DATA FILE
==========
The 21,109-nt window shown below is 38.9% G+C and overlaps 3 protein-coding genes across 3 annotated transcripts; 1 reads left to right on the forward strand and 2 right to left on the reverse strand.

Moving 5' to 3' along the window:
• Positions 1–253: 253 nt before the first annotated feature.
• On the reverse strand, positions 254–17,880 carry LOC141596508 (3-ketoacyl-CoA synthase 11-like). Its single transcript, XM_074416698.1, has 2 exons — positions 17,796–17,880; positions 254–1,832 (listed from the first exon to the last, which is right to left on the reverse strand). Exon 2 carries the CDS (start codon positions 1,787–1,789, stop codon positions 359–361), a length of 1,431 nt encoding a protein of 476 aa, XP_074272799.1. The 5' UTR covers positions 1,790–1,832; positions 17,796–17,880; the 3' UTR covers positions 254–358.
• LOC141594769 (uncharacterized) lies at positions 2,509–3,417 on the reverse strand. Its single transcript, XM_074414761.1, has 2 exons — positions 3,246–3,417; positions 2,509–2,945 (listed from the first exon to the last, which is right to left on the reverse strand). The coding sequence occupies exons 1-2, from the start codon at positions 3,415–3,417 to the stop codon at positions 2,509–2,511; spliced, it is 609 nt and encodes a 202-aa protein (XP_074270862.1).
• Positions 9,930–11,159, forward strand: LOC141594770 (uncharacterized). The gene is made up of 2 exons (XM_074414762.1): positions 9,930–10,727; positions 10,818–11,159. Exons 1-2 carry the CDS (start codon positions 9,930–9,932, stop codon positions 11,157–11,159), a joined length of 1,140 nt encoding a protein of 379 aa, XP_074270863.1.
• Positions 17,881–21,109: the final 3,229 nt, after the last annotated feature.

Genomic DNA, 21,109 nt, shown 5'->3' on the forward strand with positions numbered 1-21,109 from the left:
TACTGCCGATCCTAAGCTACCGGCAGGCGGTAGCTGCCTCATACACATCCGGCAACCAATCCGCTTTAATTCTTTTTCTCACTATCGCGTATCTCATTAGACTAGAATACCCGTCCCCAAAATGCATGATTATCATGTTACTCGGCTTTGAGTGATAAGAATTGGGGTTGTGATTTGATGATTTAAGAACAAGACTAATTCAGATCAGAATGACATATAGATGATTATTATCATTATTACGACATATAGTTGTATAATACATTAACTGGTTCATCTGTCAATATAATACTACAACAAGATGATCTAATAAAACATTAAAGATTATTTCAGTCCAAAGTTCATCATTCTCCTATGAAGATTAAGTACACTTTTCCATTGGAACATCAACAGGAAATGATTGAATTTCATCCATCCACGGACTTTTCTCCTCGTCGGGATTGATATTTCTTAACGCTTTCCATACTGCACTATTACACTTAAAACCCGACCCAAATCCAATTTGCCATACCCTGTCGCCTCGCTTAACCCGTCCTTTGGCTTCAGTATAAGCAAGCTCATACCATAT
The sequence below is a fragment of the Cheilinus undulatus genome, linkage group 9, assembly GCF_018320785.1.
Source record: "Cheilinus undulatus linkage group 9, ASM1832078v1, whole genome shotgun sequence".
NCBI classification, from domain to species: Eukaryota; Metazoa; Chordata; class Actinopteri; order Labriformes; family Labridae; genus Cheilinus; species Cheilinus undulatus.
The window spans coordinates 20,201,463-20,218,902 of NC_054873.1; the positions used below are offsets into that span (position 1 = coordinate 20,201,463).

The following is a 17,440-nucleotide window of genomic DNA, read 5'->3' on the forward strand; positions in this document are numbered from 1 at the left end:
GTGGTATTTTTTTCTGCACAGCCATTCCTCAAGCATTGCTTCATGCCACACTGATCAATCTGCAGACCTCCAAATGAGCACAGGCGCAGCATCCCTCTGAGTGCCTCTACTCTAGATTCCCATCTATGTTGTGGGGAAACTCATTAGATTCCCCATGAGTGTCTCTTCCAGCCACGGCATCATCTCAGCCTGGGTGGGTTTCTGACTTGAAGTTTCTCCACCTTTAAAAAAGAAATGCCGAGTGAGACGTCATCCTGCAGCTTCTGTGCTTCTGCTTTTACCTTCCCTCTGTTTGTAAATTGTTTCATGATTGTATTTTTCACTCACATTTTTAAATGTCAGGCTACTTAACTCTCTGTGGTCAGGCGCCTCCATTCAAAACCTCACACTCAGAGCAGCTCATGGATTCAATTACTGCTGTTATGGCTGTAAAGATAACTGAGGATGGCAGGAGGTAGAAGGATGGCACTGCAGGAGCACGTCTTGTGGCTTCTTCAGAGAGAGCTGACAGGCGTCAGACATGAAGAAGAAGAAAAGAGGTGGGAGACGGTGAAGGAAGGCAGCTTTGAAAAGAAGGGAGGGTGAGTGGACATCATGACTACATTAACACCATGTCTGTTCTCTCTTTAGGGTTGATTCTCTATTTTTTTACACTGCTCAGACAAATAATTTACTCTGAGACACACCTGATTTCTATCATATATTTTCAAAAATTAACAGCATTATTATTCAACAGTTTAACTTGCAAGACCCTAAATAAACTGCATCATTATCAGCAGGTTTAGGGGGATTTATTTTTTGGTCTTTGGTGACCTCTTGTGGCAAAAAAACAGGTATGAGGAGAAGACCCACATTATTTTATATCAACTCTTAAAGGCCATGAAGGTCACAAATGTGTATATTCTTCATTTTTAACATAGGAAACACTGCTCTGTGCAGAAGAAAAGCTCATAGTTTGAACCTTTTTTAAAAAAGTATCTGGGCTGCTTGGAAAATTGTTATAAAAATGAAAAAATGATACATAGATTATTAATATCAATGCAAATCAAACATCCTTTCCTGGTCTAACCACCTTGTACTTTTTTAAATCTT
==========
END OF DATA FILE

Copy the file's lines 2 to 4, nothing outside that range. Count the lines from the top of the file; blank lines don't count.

Moving 5' to 3' along the window:
• Positions 1–253: 253 nt before the first annotated feature.
• On the reverse strand, positions 254–17,880 carry LOC141596508 (3-ketoacyl-CoA synthase 11-like). Its single transcript, XM_074416698.1, has 2 exons — positions 17,796–17,880; positions 254–1,832 (listed from the first exon to the last, which is right to left on the reverse strand). Exon 2 carries the CDS (start codon positions 1,787–1,789, stop codon positions 359–361), a length of 1,431 nt encoding a protein of 476 aa, XP_074272799.1. The 5' UTR covers positions 1,790–1,832; positions 17,796–17,880; the 3' UTR covers positions 254–358.